fbpx

An Iberia A350 hit a vulture while on final approach, sustaining damage in its nosecone. The aircraft went on to make a safe landing.

INCIDENT [Graphic]: Iberia A350 Hits Vulture

Photo: Andres via Mentourpilot.com

The incident happened on the 27th of October. It involved Iberia flight IB-6586, from Bogota El Dorado (SKBO) in Colombia to Madrid Barajas (LEMD) in Spain. The aircraft and its crew were nearing the end of their very long flight, being on final for runway 32L. This is when the Iberia A350 crossed paths with a rather unfortunate vulture.

The A350 hit the bird with its radome, i.e. its nose. There are multiple pictures and videos of the incident, including these, that a Mentour follower sent to us. It appears that the radome of the Iberia Airbus initially deformed, as the aircraft hit the vulture. Then the fibreglass radome [almost] returned to its shape, capturing the bird’s body.

INCIDENT [Graphic]: Iberia A350 Hits Vulture

Photo: Andres via Mentourpilot.com

The Iberia A350 And The Vulture

After birdstrikes like this, authorities like to examine the bird, to see what it’s eaten, perhaps attracting it to the airport’s vicinity. Often, finding the bird to do this, is difficult – unlike in this incident. But in this case, the vulture that this Iberia Airbus hit, very probably isn’t a regular inhabitant in the area.

Some vultures are rare. This is one seen in Crete, Greece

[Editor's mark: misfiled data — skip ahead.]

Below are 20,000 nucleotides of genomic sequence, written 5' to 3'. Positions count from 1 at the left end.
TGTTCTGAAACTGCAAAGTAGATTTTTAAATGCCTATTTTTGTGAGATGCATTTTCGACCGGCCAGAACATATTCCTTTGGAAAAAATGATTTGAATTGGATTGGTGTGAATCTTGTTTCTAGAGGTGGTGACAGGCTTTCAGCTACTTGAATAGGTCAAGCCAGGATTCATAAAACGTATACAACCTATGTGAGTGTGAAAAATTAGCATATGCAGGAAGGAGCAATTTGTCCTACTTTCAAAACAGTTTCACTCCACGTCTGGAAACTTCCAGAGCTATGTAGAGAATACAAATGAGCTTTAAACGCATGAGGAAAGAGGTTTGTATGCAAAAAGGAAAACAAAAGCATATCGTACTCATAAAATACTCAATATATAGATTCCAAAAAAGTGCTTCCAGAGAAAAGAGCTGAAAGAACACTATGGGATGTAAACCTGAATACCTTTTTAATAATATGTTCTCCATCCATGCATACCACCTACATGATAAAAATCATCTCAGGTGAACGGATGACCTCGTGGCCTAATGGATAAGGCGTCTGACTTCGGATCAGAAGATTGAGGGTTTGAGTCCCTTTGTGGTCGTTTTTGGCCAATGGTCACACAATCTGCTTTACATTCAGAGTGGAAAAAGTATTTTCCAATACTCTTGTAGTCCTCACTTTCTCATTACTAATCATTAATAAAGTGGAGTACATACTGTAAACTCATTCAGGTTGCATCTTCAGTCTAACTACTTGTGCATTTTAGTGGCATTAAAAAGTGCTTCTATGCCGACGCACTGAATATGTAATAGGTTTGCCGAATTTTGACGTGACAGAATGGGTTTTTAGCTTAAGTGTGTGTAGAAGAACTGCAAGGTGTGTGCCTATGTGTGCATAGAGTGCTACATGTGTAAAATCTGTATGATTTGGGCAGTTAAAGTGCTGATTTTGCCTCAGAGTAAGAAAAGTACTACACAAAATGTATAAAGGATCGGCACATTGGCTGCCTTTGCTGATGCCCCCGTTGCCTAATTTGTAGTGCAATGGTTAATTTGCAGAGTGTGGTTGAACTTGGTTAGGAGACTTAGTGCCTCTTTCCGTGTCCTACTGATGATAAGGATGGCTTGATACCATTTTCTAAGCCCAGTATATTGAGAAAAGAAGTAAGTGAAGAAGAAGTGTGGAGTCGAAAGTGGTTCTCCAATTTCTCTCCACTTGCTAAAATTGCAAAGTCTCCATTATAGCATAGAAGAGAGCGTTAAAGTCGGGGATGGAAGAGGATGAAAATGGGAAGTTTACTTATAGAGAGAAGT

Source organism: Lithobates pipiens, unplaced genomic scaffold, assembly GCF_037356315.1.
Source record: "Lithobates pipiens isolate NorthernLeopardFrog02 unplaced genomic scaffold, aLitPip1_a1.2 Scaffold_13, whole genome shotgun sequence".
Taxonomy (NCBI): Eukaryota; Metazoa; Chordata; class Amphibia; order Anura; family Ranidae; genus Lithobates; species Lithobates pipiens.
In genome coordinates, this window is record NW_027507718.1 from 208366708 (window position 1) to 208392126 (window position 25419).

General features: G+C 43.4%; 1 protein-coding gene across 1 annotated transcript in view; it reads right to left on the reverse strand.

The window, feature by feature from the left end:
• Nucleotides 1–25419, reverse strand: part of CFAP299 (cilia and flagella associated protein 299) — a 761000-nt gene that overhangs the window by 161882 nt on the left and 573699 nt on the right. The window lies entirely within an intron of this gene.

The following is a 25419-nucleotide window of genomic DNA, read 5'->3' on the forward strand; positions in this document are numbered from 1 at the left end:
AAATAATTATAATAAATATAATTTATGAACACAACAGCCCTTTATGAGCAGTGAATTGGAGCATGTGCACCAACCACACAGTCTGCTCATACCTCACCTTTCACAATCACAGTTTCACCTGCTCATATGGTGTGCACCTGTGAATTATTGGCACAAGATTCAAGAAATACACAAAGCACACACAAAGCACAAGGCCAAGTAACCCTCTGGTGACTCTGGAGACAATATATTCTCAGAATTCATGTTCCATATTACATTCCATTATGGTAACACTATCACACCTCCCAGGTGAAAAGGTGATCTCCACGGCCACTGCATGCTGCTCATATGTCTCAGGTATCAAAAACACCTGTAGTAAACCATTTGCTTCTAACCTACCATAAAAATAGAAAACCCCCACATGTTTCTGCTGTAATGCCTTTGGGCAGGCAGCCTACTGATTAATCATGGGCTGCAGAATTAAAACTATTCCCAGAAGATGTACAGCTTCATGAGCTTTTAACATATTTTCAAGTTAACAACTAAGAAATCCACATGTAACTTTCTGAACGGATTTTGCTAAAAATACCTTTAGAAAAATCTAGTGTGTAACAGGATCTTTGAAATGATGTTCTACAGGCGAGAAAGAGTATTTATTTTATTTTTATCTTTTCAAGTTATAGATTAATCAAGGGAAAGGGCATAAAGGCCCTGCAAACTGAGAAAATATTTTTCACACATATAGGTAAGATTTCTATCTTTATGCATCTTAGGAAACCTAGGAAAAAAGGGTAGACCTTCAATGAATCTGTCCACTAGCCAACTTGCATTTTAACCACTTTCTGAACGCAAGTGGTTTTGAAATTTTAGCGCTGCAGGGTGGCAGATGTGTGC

Several types of vultures around the world are endangered animals. They are invaluable for removing potential sources of infestation, in the ecosystem. Typically, they prefer mountainous terrain, avoiding flat plains. But occasionally, changing wind conditions can lead them astray, as they soar over long distances. This vulture probably came from one of the several mountainous areas around Madrid.

As for the Iberia A350, the impact with the vulture may also have affected some of its air data sensors. Pictures show that the combined pitot/AoA sensors on the first officer’s side were in the path of the bird debris. But the pilots landed their jet just 90 seconds after the incident, suggesting that they had no immediate control issues.

The incident aircraft. Photo: Adam Moreira (AEMoreira042281), CC BY-SA 4.0

The extent of the damage to the aircraft is unclear. But as of this writing, this A350 has not flown again, four days later. It appears that the airline intends to operate it again tomorrow afternoon, for a flight to Lima (SPJC), Peru. The Iberia aircraft hitting this vulture is an Airbus A350-941, with tail number EC-NDR. The jet is only 2.5 years old, first flying in May 2019.

Source

Our thanks to Andres, for the post-incident pictures